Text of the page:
Book review: Hidden Bodies by Caroline Kepnes

Monday, March 28, 2016 Permalink

You, a debut novel by Caroline Kepnes made my top eight books of 2014, but I didn’t love it as much as some. I certainly enjoyed it and a book written from the viewpoint of an almost-sympathetic psychopath really offered something very different.

Kepnes reintroduces us to Joe – the psychopathic bookseller – in her second novel, Hidden Bodies.

Book review: Hidden Bodies by Caroline KepnesHidden Bodies
by Caroline Kepnes
Series: Joe Goldberg #2
Published by Simon & Schuster AU
on February 25th 2016
Source: NetGalley
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Genres: Thriller / Suspense, Psychological Thriller
ISBN: 1471137325, 9781471137327
Pages: 400
three-half-stars
Goodreads

Joe Goldberg is no stranger to hiding bodies. In the past ten years, this thirty-something has buried four of them, collateral damage in his quest for love. Now he’s heading west to Los Angeles, the city of second chances, determined to put his past behind him.

In Hollywood, Joe blends in effortlessly with the other young upstarts. He eats guac, works in a bookstore, and flirts with a journalist neighbor. But while others seem fixated on their own reflections, Joe can’t stop looking over his shoulder. The problem with hidden bodies is that they don’t always stay that way. They re-emerge, like dark thoughts, multiplying and threatening to destroy what Joe wants most: true love.

And when he finds it in a darkened room in Soho House, he’s more desperate than ever to keep his secrets buried. He doesn’t want to hurt his new girlfriend—he wants to be with her forever. But if she ever finds out what he’s done, he may not have a choice...

Nearly six months have passed since the concluding events of You and when we meet Joe he is smitten with his new love. Amy Adam. However… Amy’s not quite the person Joe thinks and even HIS (somewhat screwy) sensibilities are offended by some of her antics.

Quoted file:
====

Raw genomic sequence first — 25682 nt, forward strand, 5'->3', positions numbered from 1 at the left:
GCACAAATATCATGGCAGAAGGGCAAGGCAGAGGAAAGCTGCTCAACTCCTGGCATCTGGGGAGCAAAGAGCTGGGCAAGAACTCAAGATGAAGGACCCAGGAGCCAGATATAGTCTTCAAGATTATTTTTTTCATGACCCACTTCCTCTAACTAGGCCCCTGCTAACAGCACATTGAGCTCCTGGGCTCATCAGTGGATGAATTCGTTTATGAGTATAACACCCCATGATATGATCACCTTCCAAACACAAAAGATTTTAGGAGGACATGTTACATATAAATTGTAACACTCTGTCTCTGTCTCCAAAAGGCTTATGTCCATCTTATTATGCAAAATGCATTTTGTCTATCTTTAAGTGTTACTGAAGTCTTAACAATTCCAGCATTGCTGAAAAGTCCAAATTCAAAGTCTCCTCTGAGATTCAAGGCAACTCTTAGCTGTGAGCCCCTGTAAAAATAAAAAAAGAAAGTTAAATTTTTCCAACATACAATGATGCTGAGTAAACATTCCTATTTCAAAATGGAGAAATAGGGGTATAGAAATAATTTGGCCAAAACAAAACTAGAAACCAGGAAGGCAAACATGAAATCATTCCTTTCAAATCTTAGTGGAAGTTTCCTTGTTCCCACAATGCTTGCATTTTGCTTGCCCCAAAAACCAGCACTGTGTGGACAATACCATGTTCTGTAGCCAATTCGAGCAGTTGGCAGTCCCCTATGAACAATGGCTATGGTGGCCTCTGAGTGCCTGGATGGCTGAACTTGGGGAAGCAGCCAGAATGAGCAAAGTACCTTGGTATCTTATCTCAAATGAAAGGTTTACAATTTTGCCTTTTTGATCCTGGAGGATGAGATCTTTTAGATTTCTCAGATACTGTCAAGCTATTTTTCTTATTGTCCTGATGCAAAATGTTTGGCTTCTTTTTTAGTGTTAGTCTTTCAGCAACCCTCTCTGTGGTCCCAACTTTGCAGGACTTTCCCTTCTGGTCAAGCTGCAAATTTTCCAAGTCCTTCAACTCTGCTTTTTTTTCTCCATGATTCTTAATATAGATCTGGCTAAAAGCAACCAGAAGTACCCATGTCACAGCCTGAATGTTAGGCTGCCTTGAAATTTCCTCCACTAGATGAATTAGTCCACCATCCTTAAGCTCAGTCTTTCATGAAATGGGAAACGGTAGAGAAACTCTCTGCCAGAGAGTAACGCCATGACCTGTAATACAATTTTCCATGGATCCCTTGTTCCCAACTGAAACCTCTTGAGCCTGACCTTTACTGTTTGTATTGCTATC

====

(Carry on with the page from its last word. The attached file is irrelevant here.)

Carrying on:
Joe obviously has a type. He would say quirky; we would say seriously-fucked-up. Whether he’s drawn to them or them to him, I’m no longer sure.

We (along with Joe) are alerted to Amy’s duplicity quite early in novel and it almost seems as if Joe’s torn between being kinda impressed someone could ‘play’ the ultimate ‘player’; and needing revenge on the woman who toyed with his affections.

He tosses in his job and tracks Amy to Hollywood where he comes across an interesting array of locals.

We didn’t see Joe socialise much with anyone outside of his beloved Beck, in You, so it’s enlightening to see how he interacts with those around him.

We’ve all seen neighbours on the news comment on their surprise that they’ve lived next to a serial killer… ‘They seemed so normal,” they say. Joe’s a bit off but I’m not sure customers and friends would suspect he’s responsible for the deaths of several women, and random other peeps who’ve gotten in his way.

Again it’s hard not to identify with Joe – despite his proclivities. We’re in his head and the book’s told in first person from his point of view. He’s again witty and intelligent, so… frustratingly engaging.